MEXICO CITY – The governor of the western Mexican state of Sinaloa, where 24 people were found slain this week, said he sent his children out of the country after learning of a possible plot to kidnap one of them.
“It is necessary to take (preventive) measures,” Mario Lopez Valdez told Radio Formula, adding that the act of governing has become “difficult and dangerous.”
Intelligence intercepts revealed discussions about abducting one of the governor’s children with an eye toward swapping the captive for one or more crime bosses jailed in Sinaloa, he said.
“We will take all the measures necessary so that we are not impeded in fulfilling the responsibility we have, which is to enforce the law,” the governor said.
Several other senior Sinaloa officials involved in the fight against organized crime have also sent their families abroad.
Asked about the 24 bodies found Wednesday in Culiacan – the state capital – and other locations in Sinaloa, Lopez Valdez suggested a possible connection to recent gangland killings in Guadalajara, Mexico’s second city, and the Gulf coast state of Veracruz.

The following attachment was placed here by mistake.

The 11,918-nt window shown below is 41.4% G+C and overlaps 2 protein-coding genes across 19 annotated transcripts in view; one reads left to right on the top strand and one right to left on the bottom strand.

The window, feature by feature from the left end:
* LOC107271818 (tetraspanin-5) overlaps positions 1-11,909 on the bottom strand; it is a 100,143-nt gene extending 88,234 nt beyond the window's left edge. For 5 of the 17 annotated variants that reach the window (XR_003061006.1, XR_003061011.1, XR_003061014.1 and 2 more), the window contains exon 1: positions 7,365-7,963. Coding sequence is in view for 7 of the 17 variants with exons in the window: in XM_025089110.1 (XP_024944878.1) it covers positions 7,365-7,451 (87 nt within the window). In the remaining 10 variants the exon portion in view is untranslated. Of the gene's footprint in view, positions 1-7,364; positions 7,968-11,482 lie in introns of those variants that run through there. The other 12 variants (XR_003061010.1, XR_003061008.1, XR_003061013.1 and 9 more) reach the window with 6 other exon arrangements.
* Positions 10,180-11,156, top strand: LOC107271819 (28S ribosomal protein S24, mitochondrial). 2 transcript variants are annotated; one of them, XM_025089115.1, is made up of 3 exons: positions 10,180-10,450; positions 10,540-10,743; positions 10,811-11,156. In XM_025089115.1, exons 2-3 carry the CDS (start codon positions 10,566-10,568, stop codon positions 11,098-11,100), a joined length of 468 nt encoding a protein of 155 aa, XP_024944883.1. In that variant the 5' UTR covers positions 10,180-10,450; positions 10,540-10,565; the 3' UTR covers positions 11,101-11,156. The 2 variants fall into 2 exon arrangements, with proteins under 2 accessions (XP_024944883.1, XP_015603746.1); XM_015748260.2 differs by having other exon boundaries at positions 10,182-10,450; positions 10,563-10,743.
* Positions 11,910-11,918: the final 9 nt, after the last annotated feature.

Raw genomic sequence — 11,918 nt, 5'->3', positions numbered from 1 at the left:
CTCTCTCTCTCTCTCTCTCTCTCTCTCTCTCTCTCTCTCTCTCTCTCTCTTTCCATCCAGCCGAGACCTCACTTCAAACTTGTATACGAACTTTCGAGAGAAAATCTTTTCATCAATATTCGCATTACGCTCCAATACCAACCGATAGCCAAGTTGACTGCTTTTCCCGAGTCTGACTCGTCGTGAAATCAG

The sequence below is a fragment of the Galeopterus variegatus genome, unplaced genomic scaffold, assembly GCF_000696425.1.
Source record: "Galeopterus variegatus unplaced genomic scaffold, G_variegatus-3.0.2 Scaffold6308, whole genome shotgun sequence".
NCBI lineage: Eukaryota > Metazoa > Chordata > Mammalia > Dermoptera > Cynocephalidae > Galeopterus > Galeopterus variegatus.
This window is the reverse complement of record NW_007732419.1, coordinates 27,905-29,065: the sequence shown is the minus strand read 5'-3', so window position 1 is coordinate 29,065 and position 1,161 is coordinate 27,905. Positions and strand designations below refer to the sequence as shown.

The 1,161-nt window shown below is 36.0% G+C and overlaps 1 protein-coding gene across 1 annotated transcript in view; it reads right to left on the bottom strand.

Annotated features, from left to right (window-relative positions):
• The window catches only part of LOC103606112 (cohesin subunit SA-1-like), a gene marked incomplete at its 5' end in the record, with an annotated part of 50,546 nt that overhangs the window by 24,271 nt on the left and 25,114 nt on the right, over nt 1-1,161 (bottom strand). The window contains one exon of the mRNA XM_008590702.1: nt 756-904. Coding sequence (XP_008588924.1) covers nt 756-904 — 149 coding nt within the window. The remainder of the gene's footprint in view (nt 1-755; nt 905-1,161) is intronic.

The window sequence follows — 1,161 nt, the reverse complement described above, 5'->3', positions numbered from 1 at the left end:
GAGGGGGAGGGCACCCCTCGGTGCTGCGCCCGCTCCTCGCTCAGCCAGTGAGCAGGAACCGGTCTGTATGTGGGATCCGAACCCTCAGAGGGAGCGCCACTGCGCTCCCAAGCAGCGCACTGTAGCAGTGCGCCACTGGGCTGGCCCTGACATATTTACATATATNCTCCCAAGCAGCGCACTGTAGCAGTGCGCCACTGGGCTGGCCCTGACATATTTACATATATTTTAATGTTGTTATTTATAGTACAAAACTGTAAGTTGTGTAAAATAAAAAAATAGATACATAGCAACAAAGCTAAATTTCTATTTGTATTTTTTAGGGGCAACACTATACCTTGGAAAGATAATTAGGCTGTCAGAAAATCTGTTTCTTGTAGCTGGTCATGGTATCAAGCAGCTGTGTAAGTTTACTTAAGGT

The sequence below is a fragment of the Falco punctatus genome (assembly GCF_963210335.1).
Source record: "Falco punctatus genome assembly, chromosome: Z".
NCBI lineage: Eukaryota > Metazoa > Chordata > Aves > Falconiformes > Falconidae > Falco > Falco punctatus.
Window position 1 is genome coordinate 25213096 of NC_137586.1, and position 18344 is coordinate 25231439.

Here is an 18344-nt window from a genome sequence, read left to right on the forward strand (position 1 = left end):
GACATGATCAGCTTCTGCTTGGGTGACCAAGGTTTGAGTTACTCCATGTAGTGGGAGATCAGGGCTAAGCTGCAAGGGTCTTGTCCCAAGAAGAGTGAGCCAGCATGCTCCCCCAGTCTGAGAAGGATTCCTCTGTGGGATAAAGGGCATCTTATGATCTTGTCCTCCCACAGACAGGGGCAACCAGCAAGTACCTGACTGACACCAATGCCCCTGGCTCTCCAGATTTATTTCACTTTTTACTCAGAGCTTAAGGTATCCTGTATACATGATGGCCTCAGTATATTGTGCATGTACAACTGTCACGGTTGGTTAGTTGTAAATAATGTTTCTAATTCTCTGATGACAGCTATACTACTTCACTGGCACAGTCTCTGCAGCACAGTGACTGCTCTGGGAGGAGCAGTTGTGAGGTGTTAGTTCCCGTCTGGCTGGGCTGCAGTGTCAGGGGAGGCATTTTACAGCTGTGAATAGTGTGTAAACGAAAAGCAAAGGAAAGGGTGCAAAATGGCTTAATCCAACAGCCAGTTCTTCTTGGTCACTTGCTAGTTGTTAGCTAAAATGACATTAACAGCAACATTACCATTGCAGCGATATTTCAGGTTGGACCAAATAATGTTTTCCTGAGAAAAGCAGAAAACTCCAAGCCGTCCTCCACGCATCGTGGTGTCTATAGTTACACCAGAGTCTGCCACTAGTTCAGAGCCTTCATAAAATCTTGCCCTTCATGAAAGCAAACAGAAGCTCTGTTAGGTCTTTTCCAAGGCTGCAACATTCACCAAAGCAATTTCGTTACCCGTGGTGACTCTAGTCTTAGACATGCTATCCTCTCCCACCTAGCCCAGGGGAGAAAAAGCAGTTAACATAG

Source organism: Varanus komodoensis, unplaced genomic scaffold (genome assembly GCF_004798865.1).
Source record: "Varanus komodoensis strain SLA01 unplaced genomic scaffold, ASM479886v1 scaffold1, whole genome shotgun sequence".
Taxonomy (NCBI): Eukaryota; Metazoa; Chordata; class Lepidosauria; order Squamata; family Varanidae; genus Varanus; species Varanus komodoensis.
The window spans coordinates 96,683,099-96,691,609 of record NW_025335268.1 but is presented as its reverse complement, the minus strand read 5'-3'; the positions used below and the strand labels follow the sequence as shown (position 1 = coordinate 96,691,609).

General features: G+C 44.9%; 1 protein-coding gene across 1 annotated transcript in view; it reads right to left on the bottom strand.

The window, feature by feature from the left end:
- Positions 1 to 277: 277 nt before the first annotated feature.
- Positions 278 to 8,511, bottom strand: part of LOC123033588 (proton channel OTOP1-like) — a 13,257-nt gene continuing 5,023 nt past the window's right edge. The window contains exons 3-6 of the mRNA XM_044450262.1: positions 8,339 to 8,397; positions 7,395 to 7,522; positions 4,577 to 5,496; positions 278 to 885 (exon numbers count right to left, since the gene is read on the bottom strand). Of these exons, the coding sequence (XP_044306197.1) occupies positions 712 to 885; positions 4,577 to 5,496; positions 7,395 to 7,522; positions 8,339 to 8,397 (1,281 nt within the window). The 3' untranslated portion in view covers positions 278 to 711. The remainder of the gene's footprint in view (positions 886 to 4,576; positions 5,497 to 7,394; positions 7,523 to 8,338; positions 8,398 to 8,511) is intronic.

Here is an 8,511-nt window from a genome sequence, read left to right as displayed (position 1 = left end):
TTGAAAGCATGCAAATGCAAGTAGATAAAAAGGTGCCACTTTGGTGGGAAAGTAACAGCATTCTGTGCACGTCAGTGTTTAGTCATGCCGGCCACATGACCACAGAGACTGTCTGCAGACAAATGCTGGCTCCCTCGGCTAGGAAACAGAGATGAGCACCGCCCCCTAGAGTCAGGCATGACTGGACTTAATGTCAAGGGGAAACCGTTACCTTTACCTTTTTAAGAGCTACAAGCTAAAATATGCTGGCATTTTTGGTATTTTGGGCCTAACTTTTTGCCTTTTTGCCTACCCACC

“They are groups that are in confrontation, fighting for the territories ... and it can be that an attack is committed in some part of the country and later the score is settled in another state,” he said.
Sinaloa is the bastion of the drug cartel led by the fugitive Joaquin “el Chapo” Guzman, said by Forbes magazine to be worth at least $1 billion.
Despite its dominant position, Chapo’s mob faces challenges in Sinaloa from other groups, such as the gang formed by the Beltran Leyva brothers.
Conflict among the cartels and between the criminals and the security forces has claimed some 50,000 lives in Mexico over the past five years, according to figures compiled by capital daily La Jornada.
Drug-related violence has skyrocketed since December 2006, when newly inaugurated President Felipe Calderon militarized the struggle against the cartels. EFE